OPINION: Chief equity officers wear many hats and are needed in school systems now more than ever

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Chief equity officers in public school districts across the country have one key mission: to help address the inequities in our education system. But as more equity officers are hired, their individual challenges — and how to solve them — are unique.

In practice, the work of a chief equity officer varies vastly across counties, cities, neighborhoods and the schools they serve — often even classroom to classroom.

Most equity officers are aware of the external fights and forces they face, such as the debates around critical race theory, school name changes and the reversal of equity initiatives, along with the politicization of the role itself.

And they face hurdles withinthe very school systems they serve.

At Chicago Beyond’s recent convening of equity officers from around the country, many shared a similar throughline: Too often, some don’t receive the support they need from their school districts and feel isolated. It’s critical to note that a goal of equity work is that it will exist in all aspects of a school district, and it should not squarely fall on one person alone.

I believe there are three mechanisms that district equity leaders and educators can reimagine to advance student equity, whether equity officers’ mission is supported or not: funding, policy design and collaboration.

Addressing the first mechanism, many districts rely on traditional, often outdated funding models, like those based on school size. Yet students at some of the smallest schools are often the most marginalized or the furthest away from opportunities.

The result is a vicious cycle — a lack of resources creates inadequate educational experiences, which creates academic emergencies that require more resources and ensure that there are no means to even begin considering equity.

An example of a reimagined funding model is the Chicago Public Schools’ (CPS) Opportunity Index, whose metrics include barriers to opportunity like race, socioeconomic status, health and community factors.

Equity officers should play a vital role in the funding process, providing their expertise and input to ensure that underrepresented schools receive the resources they need to succeed.

Related: How one city closed the digital divide for nearly all its students

Second, district leadership can foster equity by focusing on policies behind the scenes that lead to better outcomes for all.

Take a school with low reading scores, where an obvious solution involves creating and funding a reading program. Designing an equitable policy would involve considering broader questions: Why aren’t the children reading at grade level? What systems and programs do we need to put in place for all students to read and write at grade level? Are students’ books culturally relevant to them and can they connect with them?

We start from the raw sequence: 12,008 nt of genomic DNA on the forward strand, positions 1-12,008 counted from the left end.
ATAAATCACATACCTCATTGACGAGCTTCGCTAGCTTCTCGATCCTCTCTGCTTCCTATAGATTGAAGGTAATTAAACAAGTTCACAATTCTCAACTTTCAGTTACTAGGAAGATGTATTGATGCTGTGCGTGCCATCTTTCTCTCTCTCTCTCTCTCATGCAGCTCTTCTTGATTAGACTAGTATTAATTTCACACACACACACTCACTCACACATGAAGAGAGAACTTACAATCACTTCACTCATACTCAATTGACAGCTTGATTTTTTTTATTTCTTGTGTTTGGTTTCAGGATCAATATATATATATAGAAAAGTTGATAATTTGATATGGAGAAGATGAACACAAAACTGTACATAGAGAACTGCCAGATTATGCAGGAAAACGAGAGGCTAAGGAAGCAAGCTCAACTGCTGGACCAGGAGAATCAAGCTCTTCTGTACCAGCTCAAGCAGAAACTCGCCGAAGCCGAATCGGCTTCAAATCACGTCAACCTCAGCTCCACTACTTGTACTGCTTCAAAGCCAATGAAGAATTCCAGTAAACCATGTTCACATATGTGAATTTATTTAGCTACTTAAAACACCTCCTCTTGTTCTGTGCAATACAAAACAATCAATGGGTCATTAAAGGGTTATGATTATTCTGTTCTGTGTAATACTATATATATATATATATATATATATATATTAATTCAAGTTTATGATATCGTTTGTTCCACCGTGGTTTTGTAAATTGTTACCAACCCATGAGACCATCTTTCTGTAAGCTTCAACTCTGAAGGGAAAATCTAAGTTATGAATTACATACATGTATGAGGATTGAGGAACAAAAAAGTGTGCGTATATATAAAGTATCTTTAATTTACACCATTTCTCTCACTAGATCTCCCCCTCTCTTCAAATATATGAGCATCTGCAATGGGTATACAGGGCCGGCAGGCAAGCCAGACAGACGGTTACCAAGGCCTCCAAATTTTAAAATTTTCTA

Third, all reimagined polices must also be informed by the voices of students’ families and communities; those who are most impacted have the most to gain or lose.

Educators and administrators must work alongside equity officers to develop policies that are culturally responsive and inclusive. Even if everyone doesn’t agree with the final policies, all can walk away knowing that they were given a chance to provide input and that proper information was gathered beforehand.

That’s why collaboration is key. Too often, equity officers are brought in after a policy or program is enacted and getting media attention.

We can create learning environments that enable all students to thrive by focusing on and reimagining the ways we fund, design and collaborate with equity in mind.

Equity officers must collaborate to work alongside other district leaders and department heads, parents, students and community members. Otherwise, their endeavors will certainly encounter obstacles that slow or block progress toward equitable outcomes.

One positive example: Chicago Public Schools this year renamed an elementary school after American abolitionist Harriet Tubman.

In the past, a name change would have involved just two meetings with families. The equity office revamped the approach to add more involvement from staff, parents and, most importantly, students.

Each grade level researched names to nominate and presented ideas to the entire student body, who voted for their favorite. The process was long and occasionally fraught, but ultimately created meaningful partnerships.

That test case helped the school district develop a standardized, thoughtful process for name changes in the future that will include student ownership and pride.

A school name change is progress. But it’s only a start. We can also do this for decisions that include district leaders.

As chief innovation officer at Chicago Beyond, my work gives me a unique opportunity to engage with national leaders across urban, rural and suburban school districts. I understand the responsibilities facing equity officers everywhere and believe we can create learning environments that enable all students to thrive by focusing on and reimagining the ways we fund, design and collaborate with equity in mind.

We trust our teachers to shape our children’s futures. Let’s trust our chief equity officers as well.

Maurice Swinney is chief innovation officer at Chicago Beyond. He spent 21 years in public education, most recently serving as the first-ever chief equity officer at Chicago Public Schools.

This story about equity officers was produced by The Hechinger Report, a nonprofit, independent news organization focused on inequality and innovation in education. Sign up for Hechinger’s newsletter.

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